Corruption Implied by These Words

Kremlin challenges the words of corruption
"Thank you doesn't butter my bread."
“What are we going to do?”

"The question is difficult to solve, but possible"

"You need a weightier argument,"

"We'll sort it out."

These phrases are part of a list that the Kremlin has instructed Russian government officials to avoid using. The reason is that these phrases are a few of the ones that have been used to extract bribes and gifts. (As reported in the Guardian)

The Kremlin is hoping to reduce the amount of corruption within the Russian government. Cutting down on corruption seems like a good idea. By identifying key words that have been traditionally associated with corruption the Russians are shining a light on this problem.  By banning the use of these phrases they are stigmatizing the words and hence the practice.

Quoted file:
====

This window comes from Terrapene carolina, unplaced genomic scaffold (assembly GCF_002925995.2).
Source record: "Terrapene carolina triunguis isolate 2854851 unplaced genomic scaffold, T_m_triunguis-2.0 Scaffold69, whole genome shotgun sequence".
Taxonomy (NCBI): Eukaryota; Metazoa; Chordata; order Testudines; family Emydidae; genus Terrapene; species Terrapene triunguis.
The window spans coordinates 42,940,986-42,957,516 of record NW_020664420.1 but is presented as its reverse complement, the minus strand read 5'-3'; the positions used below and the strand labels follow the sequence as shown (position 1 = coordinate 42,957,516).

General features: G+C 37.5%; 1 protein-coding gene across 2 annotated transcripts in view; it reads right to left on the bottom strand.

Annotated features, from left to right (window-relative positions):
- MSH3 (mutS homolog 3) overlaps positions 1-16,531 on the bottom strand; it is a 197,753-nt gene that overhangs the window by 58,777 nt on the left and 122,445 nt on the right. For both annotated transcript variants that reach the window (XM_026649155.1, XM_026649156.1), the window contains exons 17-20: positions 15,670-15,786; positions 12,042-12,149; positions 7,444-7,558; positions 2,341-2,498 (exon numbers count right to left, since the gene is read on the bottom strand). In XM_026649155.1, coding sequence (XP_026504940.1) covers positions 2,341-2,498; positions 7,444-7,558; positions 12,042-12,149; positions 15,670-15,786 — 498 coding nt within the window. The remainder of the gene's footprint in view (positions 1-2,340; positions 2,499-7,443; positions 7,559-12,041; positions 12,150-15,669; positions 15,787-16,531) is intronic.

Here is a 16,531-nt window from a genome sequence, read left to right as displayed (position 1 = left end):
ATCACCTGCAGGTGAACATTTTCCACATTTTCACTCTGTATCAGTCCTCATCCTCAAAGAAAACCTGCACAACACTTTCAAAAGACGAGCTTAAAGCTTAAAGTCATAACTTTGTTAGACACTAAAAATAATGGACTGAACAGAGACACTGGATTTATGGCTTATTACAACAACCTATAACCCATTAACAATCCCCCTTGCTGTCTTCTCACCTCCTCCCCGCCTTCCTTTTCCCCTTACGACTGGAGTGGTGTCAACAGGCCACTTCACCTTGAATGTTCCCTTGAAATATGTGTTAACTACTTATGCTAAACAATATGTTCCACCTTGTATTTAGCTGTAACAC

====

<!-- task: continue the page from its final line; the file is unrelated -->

Those seem like a good start because that’s exactly how society tackles problems with diversity and other social issues.

Language and the choice of analogies shape our thinking – particularly regarding immoral, illegal or questionable activities.

Business announces “down sizing” instead of firings.

The mafia called killers “button men”.

The military reports dead civilians as “collateral damage.

We’ve heard a lot of vague terms, deceptive analogies and implied messages. If you use any of these techniques your audience might start squirming and wondering “where are the skeletons?”

Yes, that’s another analogy. It means, “What are you hiding?”

If you want your audience to trust you – speak clearly. Avoid jargon and innuendo – unless you’re looking for a bribe. "Dogovorimsya!"*

* That’s Russian for “We’ll sort it out.”

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